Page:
Wedding furisode (for the ceremony, worn overcoat-style), aka "uchikake": 打ち掛け

These are usually red but can be other colors as well, and are distinguished by their heavy use of metallic embroidery and motifs like pine, crane, and opening fans. They also have padded hems.

Wedding furisode (for the ceremony or after the ceremony at the reception), aka usually known as "hiki-furisode" or "kakeshita" (most common) or "hanayome-furisode": 引き振袖 or 掛下 or 花嫁振袖

These typically feature stunningly bright color combinations and padded hems, with just a bit of metallic thread and the motifs at times much more general (flowers, fruit, water, etc.).

Dance performance furisode (for maiko, theater, etc.), aka most commonly known as "hikizuri" in English listings: 引きずり or 引き摺り

These kimono can show a variety of motifs and colors, but will usually only have the faintest hint of metallic thread if they have any. You can tell them apart from "normal wear" furisode by their long length and padded hem along the bottom, which you can ask about if it isn't apparent from the sellers' photos.

Normal or regular furisode (worn by unmarried young women for parties, events, New Year's, etc.), aka "furisode":

If it doesn't have a padded hem and much metallic thread, it's a normal one. :D Easy, right?

Easy Checklist Format

1. Does it have a padded hem?
A.) No? It's probably a regular furisode. You're done!
B.) Yes? Go to 2.

2. Is it solid white?
A.) Yes? It's a shiromuku. Done!
B.) No? Go to 3.

3. Is it almost blindingly bright?
A.) Yes? It's a kakeshita. Done!
B.) No? Go to 4.

4. Does it have a ton of metallic embroidery?
A.) Yes? It's probably an uchikake. Done!
B.) No? Padded hem but not much or any metallic thread? It's probably a dance hikizuri.

Images copyright Ichiroya and used with permission.

Thursday, May 6, 2010

Customs: The Art of "No"

Moving to Japan and wanting to be prepared, I read as many books on Japanese culture as I could find. Some advice ended up false or useless but one thing mentioned in all the books held true: the lack of a good, solid "no" in response to questions.

The Japanese language thrives on vagueness at times, so the indirect approach works well with it. Rather than anger or embarrass a person by flat out saying no, you get around it by saying things like "Chotto..." trailing off, which literally means "(It's a) little... (difficult)." In practice "chotto" is "No, nope, nuh-uh, no chance." If you suck in a little breath between closed teeth before saying it, you elevate the no further.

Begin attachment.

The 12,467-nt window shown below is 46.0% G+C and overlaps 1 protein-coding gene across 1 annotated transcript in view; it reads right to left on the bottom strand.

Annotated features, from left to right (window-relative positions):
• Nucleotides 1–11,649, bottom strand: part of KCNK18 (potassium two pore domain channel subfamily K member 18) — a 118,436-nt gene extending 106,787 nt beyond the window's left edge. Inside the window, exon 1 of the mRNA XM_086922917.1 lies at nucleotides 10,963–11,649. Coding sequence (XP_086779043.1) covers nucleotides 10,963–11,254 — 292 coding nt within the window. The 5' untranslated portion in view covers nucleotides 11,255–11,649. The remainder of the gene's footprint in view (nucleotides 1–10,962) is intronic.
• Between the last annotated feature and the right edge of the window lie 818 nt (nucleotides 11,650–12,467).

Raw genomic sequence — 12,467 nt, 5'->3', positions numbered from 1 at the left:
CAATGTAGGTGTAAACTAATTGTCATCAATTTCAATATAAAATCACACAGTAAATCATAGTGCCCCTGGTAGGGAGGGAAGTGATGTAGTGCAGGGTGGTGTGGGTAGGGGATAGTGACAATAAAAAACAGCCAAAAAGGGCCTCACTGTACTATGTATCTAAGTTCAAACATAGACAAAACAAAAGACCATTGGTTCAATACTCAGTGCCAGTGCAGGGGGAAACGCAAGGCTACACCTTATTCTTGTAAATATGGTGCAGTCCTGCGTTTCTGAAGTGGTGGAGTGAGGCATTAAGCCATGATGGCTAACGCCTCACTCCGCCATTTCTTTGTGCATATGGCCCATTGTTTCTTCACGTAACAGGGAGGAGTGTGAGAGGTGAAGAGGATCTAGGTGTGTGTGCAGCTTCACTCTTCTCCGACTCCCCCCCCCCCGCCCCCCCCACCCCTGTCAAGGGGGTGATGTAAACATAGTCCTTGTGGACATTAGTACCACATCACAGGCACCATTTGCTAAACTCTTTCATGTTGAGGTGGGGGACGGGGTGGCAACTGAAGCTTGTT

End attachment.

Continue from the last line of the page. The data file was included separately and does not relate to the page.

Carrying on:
Upon hearing the "chotto" and wind sucking, your average Japanese will understand it as no and move the conversation along to something else.

If you don't recognize the cues, however, you can have bizarre yet entertaining exchanges like the time I spent five minutes trying to get out of a restaurant hostess if the restaurant took credit cards. ;)

Wednesday, May 5, 2010

How Much - Furisode Ensemble

Notes and Disclaimers: If you're thinking about putting together a kimono look, to wear normally or for a cosplay or costume, you might be wondering how much you're probably going to spend. I've seen hideously overpriced items in my time collecting, and ones that are real steals. This ongoing series, "How Much?" will give you my highly subjective, personal experiences in Kimono Price Land on what is a good price, what you should snap up immediately and what you should pass on with raised eyebrows. ;)

Before I get started, and I'll repeat this in every entry for this series, it's not impossible to occasionally see a really high-priced item, due to age or rarity, etc. However, most of the time in my opinion you're more likely to see prices in this range. I pull my estimates from a long time spent on Ebay looking at vintage pieces, online with various vintage dealers, and a bit of convention-going thrown in. Brand-new kimono items, please note, will often be astronomically higher (thousands of dollars for a kimono/obi set).

The lowest price is the lowest price I've ever seen, and the highest I consider reasonable, give or take a few bucks, with both prices including shipping if you see this on an online site. Usually most pricing will fall around the middle.

Furisode Ensemble (Formal Young/Unmarried Women's Kimono)

What You Need (most important items):
1. furisode kimono: ~$80-$200, barring higher prices on antique ones in great condition
2. very nice Nagoya or fukuro obi, depending on the formality of the furisode: ~$60-$120